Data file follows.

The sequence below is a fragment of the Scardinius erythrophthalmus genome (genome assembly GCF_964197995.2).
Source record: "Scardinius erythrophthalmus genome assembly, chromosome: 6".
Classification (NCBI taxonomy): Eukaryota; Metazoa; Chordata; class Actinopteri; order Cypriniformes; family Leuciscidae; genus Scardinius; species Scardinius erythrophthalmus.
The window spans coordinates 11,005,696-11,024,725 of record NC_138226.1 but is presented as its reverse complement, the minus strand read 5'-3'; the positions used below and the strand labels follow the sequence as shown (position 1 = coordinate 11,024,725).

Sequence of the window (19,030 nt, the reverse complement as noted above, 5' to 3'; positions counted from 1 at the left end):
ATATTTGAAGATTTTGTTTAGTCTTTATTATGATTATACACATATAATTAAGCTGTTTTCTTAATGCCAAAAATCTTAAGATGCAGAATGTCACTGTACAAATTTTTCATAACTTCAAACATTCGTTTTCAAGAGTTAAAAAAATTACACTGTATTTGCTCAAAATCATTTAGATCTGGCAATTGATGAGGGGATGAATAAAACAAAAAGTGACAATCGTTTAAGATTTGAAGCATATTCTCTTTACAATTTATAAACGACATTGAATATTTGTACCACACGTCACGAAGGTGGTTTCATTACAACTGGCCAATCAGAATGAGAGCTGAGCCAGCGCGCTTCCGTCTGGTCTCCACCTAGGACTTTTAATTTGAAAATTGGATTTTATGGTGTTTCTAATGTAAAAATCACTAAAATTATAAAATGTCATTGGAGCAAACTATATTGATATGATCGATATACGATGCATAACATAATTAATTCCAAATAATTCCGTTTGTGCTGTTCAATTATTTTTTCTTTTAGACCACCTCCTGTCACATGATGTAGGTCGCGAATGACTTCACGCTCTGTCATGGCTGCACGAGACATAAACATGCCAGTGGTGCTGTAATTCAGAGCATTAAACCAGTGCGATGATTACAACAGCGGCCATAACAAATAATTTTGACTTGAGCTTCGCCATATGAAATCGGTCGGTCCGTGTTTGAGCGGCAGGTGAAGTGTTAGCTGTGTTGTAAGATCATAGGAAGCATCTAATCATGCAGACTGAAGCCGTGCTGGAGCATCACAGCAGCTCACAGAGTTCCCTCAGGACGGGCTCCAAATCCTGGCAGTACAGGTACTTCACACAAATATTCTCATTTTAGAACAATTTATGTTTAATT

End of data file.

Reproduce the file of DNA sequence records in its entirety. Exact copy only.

The sequence below is a fragment of the Scardinius erythrophthalmus genome (genome assembly GCF_964197995.2).
Source record: "Scardinius erythrophthalmus genome assembly, chromosome: 6".
Classification (NCBI taxonomy): Eukaryota; Metazoa; Chordata; class Actinopteri; order Cypriniformes; family Leuciscidae; genus Scardinius; species Scardinius erythrophthalmus.
The window spans coordinates 11,005,696-11,024,725 of record NC_138226.1 but is presented as its reverse complement, the minus strand read 5'-3'; the positions used below and the strand labels follow the sequence as shown (position 1 = coordinate 11,024,725).

Sequence of the window (19,030 nt, the reverse complement as noted above, 5' to 3'; positions counted from 1 at the left end):
ATATTTGAAGATTTTGTTTAGTCTTTATTATGATTATACACATATAATTAAGCTGTTTTCTTAATGCCAAAAATCTTAAGATGCAGAATGTCACTGTACAAATTTTTCATAACTTCAAACATTCGTTTTCAAGAGTTAAAAAAATTACACTGTATTTGCTCAAAATCATTTAGATCTGGCAATTGATGAGGGGATGAATAAAACAAAAAGTGACAATCGTTTAAGATTTGAAGCATATTCTCTTTACAATTTATAAACGACATTGAATATTTGTACCACACGTCACGAAGGTGGTTTCATTACAACTGGCCAATCAGAATGAGAGCTGAGCCAGCGCGCTTCCGTCTGGTCTCCACCTAGGACTTTTAATTTGAAAATTGGATTTTATGGTGTTTCTAATGTAAAAATCACTAAAATTATAAAATGTCATTGGAGCAAACTATATTGATATGATCGATATACGATGCATAACATAATTAATTCCAAATAATTCCGTTTGTGCTGTTCAATTATTTTTTCTTTTAGACCACCTCCTGTCACATGATGTAGGTCGCGAATGACTTCACGCTCTGTCATGGCTGCACGAGACATAAACATGCCAGTGGTGCTGTAATTCAGAGCATTAAACCAGTGCGATGATTACAACAGCGGCCATAACAAATAATTTTGACTTGAGCTTCGCCATATGAAATCGGTCGGTCCGTGTTTGAGCGGCAGGTGAAGTGTTAGCTGTGTTGTAAGATCATAGGAAGCATCTAATCATGCAGACTGAAGCCGTGCTGGAGCATCACAGCAGCTCACAGAGTTCCCTCAGGACGGGCTCCAAATCCTGGCAGTACAGGTACTTCACACAAATATTCTCATTTTAGAACAATTTATGTTTAATT